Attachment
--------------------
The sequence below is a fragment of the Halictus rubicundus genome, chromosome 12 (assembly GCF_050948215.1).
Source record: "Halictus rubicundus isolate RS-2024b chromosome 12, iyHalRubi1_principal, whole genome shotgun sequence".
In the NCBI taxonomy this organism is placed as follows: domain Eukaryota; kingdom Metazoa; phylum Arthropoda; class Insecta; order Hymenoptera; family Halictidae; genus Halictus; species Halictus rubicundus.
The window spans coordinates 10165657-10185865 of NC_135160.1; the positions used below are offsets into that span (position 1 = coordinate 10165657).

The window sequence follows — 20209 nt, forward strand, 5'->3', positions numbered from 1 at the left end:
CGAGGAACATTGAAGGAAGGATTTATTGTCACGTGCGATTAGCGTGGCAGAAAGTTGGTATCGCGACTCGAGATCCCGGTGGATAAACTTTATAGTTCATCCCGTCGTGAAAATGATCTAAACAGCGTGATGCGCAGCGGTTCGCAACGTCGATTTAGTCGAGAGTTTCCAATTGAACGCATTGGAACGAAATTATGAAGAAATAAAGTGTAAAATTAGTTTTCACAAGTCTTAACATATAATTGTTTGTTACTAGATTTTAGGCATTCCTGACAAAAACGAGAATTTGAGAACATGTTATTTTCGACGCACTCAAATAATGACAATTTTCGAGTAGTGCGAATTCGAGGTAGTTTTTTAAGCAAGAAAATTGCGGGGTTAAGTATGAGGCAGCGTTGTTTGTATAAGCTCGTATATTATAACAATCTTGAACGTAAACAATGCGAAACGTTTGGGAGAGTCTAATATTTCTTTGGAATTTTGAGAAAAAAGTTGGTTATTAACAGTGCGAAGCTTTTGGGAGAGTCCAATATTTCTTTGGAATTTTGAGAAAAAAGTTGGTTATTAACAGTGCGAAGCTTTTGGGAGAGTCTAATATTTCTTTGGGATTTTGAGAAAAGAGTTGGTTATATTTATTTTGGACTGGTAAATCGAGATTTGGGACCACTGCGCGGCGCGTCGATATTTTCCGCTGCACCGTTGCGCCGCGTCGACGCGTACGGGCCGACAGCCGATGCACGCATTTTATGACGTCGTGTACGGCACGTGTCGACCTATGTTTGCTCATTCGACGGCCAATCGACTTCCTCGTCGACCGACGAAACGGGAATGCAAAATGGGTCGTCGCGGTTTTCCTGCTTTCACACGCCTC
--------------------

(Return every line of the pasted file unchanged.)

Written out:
The sequence below is a fragment of the Halictus rubicundus genome, chromosome 12 (assembly GCF_050948215.1).
Source record: "Halictus rubicundus isolate RS-2024b chromosome 12, iyHalRubi1_principal, whole genome shotgun sequence".
In the NCBI taxonomy this organism is placed as follows: domain Eukaryota; kingdom Metazoa; phylum Arthropoda; class Insecta; order Hymenoptera; family Halictidae; genus Halictus; species Halictus rubicundus.
The window spans coordinates 10165657-10185865 of NC_135160.1; the positions used below are offsets into that span (position 1 = coordinate 10165657).

The window sequence follows — 20209 nt, forward strand, 5'->3', positions numbered from 1 at the left end:
CGAGGAACATTGAAGGAAGGATTTATTGTCACGTGCGATTAGCGTGGCAGAAAGTTGGTATCGCGACTCGAGATCCCGGTGGATAAACTTTATAGTTCATCCCGTCGTGAAAATGATCTAAACAGCGTGATGCGCAGCGGTTCGCAACGTCGATTTAGTCGAGAGTTTCCAATTGAACGCATTGGAACGAAATTATGAAGAAATAAAGTGTAAAATTAGTTTTCACAAGTCTTAACATATAATTGTTTGTTACTAGATTTTAGGCATTCCTGACAAAAACGAGAATTTGAGAACATGTTATTTTCGACGCACTCAAATAATGACAATTTTCGAGTAGTGCGAATTCGAGGTAGTTTTTTAAGCAAGAAAATTGCGGGGTTAAGTATGAGGCAGCGTTGTTTGTATAAGCTCGTATATTATAACAATCTTGAACGTAAACAATGCGAAACGTTTGGGAGAGTCTAATATTTCTTTGGAATTTTGAGAAAAAAGTTGGTTATTAACAGTGCGAAGCTTTTGGGAGAGTCCAATATTTCTTTGGAATTTTGAGAAAAAAGTTGGTTATTAACAGTGCGAAGCTTTTGGGAGAGTCTAATATTTCTTTGGGATTTTGAGAAAAGAGTTGGTTATATTTATTTTGGACTGGTAAATCGAGATTTGGGACCACTGCGCGGCGCGTCGATATTTTCCGCTGCACCGTTGCGCCGCGTCGACGCGTACGGGCCGACAGCCGATGCACGCATTTTATGACGTCGTGTACGGCACGTGTCGACCTATGTTTGCTCATTCGACGGCCAATCGACTTCCTCGTCGACCGACGAAACGGGAATGCAAAATGGGTCGTCGCGGTTTTCCTGCTTTCACACGCCTC